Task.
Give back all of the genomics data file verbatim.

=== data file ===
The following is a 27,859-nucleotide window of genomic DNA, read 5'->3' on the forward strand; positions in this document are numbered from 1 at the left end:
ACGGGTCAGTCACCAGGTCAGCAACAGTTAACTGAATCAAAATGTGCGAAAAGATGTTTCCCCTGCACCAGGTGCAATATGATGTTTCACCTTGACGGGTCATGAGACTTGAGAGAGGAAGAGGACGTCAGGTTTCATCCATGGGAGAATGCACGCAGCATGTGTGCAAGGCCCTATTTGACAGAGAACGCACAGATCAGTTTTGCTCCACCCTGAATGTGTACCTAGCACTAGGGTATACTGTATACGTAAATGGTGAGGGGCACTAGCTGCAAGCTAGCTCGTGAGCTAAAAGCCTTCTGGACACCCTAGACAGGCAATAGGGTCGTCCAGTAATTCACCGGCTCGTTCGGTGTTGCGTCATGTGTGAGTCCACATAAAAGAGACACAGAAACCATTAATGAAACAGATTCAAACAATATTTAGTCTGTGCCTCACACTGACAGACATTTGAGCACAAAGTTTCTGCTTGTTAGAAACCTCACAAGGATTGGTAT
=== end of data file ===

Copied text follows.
The following is a 27,859-nucleotide window of genomic DNA, read 5'->3' on the forward strand; positions in this document are numbered from 1 at the left end:
ACGGGTCAGTCACCAGGTCAGCAACAGTTAACTGAATCAAAATGTGCGAAAAGATGTTTCCCCTGCACCAGGTGCAATATGATGTTTCACCTTGACGGGTCATGAGACTTGAGAGAGGAAGAGGACGTCAGGTTTCATCCATGGGAGAATGCACGCAGCATGTGTGCAAGGCCCTATTTGACAGAGAACGCACAGATCAGTTTTGCTCCACCCTGAATGTGTACCTAGCACTAGGGTATACTGTATACGTAAATGGTGAGGGGCACTAGCTGCAAGCTAGCTCGTGAGCTAAAAGCCTTCTGGACACCCTAGACAGGCAATAGGGTCGTCCAGTAATTCACCGGCTCGTTCGGTGTTGCGTCATGTGTGAGTCCACATAAAAGAGACACAGAAACCATTAATGAAACAGATTCAAACAATATTTAGTCTGTGCCTCACACTGACAGACATTTGAGCACAAAGTTTCTGCTTGTTAGAAACCTCACAAGGATTGGTAT